Ussa’s hearts thudded with excitement as the possibilities glimmered in his imagination. But it could all be a trap—without ‘Crecka knowing. If the Covenant knew of the planetoid.
“Think back: you must have told someone about this metal planet. Someone—somewhere.”
“No! I was afraid I would be executed if I spoke of what I had seen. What I learned on the shield world—ah, I might well have been put to death for having entered the planetoid and communicating with the machine, which was heresy back then. That
is no honorable way to die. But then . . . when you were in the mines, I was conversing with my son. He is an engineer here. And I overheard you speak, railing against the Covenant. I have heard something of Ussa ‘Xellus, and his mate. You fit the description. So I came here to help—because I have a wish to return to that world—and I believe it will offer a refuge for you and those who follow you. You and I . . . are of a like mind. We should never have surrendered to the San’Shyuum.”
The old warrior paused to cough into a mangled hand, and Ussa pondered again in silence. Could ‘Crecka simply be senile, addled by war, imagining things? But the ancient Sangheili had a character that rang true, like the well-seasoned metal of a sword forged on Qikost. And he truly had fought beside his uncle. Ussa could not help but believe the tale, as fantastic as it was.
Sooln spoke up then. “Such a place, a world that is one great Forerunner relic—it should not fall into the hands of the Covenant. We should at least see if it is real, Ussa. What have we to lose? He is right—it could be our chance! Think of the potential of such a place!”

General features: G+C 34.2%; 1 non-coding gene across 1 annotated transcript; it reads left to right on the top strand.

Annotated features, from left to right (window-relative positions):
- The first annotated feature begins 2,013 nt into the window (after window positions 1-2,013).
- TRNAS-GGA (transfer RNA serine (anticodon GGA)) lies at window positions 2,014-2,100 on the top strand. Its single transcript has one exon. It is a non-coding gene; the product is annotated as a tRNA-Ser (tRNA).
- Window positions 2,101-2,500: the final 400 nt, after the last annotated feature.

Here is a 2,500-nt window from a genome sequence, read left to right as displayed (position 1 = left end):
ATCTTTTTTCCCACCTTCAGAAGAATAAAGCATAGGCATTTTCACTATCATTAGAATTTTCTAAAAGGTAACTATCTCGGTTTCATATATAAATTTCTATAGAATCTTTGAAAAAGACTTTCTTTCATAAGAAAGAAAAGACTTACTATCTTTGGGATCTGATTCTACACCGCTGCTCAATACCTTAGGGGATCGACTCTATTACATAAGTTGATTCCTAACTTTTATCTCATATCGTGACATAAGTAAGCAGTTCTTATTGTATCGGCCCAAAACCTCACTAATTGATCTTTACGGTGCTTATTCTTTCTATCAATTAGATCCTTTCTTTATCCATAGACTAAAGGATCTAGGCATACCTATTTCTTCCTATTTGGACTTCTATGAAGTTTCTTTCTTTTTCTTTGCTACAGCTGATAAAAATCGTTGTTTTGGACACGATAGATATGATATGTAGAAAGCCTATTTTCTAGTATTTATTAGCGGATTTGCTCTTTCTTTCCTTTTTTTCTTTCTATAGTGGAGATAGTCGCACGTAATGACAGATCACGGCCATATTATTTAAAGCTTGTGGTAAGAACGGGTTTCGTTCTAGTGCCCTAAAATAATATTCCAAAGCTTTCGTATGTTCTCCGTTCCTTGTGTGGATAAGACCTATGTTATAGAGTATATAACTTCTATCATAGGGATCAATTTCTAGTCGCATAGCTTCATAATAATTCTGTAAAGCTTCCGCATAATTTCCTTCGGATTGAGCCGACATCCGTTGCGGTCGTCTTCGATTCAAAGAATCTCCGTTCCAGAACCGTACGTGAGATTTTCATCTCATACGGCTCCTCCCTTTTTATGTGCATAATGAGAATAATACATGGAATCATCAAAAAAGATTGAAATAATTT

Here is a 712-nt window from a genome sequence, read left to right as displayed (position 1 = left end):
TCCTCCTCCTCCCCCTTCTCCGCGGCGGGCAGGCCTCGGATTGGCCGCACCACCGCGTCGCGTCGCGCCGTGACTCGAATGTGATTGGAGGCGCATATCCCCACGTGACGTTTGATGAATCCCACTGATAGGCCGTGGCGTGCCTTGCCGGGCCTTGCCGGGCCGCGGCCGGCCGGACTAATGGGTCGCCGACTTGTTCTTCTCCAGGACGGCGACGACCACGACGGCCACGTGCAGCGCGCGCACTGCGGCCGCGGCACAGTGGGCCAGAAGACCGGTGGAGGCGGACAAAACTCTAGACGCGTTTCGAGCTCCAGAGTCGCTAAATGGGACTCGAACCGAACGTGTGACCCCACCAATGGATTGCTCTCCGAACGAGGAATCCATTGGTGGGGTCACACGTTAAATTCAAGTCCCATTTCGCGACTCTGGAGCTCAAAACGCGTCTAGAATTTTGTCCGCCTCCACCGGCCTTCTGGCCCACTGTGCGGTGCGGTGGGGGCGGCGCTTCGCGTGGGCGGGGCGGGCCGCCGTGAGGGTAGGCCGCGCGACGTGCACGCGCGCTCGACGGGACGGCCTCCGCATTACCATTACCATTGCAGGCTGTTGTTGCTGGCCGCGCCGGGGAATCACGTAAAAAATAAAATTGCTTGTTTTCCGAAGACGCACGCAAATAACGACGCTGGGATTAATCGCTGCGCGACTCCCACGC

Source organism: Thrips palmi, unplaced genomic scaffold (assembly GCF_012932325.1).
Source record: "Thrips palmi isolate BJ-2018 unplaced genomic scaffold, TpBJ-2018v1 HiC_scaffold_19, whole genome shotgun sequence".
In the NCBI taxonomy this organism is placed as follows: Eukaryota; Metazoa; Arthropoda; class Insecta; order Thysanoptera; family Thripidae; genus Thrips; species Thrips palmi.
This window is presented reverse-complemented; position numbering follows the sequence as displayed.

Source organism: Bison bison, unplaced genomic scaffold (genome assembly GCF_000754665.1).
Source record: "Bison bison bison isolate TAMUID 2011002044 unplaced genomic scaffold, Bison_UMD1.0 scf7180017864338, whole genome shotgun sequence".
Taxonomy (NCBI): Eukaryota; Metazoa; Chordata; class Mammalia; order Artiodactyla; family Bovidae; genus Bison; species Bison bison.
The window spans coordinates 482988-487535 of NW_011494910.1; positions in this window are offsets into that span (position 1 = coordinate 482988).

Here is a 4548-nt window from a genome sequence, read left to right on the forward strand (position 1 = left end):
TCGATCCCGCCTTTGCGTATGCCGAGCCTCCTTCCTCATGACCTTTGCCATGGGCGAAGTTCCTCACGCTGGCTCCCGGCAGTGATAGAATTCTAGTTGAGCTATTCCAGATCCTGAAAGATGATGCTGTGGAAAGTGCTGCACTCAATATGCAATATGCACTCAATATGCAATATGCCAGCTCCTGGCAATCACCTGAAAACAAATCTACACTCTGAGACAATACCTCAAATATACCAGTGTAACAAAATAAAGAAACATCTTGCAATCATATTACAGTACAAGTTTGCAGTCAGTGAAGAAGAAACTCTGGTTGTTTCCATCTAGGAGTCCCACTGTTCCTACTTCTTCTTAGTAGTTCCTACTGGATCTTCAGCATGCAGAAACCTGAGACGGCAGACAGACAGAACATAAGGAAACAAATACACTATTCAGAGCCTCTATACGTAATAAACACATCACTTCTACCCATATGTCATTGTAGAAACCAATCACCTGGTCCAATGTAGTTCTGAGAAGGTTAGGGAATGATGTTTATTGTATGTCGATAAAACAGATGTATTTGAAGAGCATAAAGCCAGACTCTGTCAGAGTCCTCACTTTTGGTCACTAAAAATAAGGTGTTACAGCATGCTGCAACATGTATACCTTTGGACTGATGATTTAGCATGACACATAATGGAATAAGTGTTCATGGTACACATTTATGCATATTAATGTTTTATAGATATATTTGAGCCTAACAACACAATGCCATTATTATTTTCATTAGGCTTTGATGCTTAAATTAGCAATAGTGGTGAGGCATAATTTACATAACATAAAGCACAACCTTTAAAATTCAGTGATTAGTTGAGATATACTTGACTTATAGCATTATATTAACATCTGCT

“You believe it is real, then?”
“We have to see for ourselves. We must take the chance. We have so few prospects for the cause . . .”
Ussa paced the deck, and at last said, “It would be difficult to imagine the spies of Sanghelios contriving such a tale.” He turned to ‘Crecka. “Can you show us this world covered in metal—immediately?”
“I have the waymarkers. I’m ready to take you there. It will probably be my last journey anywhere. I’m dying, you see. But—I want to see those marvels again, one last time, and I want to help you. You are right: the Covenant is wrong. It is that simple.”
Their disguises had held up: departure from the spaceport was granted. Within a few minutes they were in orbit, burning their way into the slipspace aperture that was like a glowing wound in space-time.
They passed through and into slipspace, where time is not easily reckoned. There was opportunity to rest, eat, and hear stories from ‘Crecka about the Clan Battles of Sanghelios. By degrees, Ussa increasingly came to trust the old fellow.
But still—he could be on a fool’s mission. He had failed to recruit more converts, unless old ‘Quillick could be counted as such.
Perhaps this voyage was just a desperate stab in the darkness of space.
An Uncharted World
The Age of Reconciliation
They were in orbit over something extraordinary.
Ussa waited, his fingers hovering over the controls, ready to begin high-acceleration evasion maneuvers. He half expected defensive measures of some kind to be fired at them from the colossal sphere of silvery-gray alloy. But though there was a regular pulse of internal energy signatures from the shield world, as ‘Crecka called it, no attack was forthcoming.
“Come, let me show you the portal,” ‘Crecka told him. “It’s on the farther side . . . the only one I know of.”
They accelerated into a faster orbit and homed in on the coordinates. They descended, spiraling down carefully, Ussa still wondering the whole time if this was some kind of trap—but he was far too intrigued, too caught up in a sense of inexorable destiny to turn back now.
The metallic hide of the planet loomed, details defining through thin mists of a pseudo atmosphere. Seams showed; here and there curiously shaped antennas sprouted.
Ussa ‘Xellus shivered as the Clan’s Blade approached the rectangular object, almost flush with the curved surface, which ‘Crecka identified as the portal. Ussa felt a superstitious fear as he settled the ship into the rectangle. Its outlines seemed to grow within themselves, walls rising up around the spacecraft, rather than from inside the planet.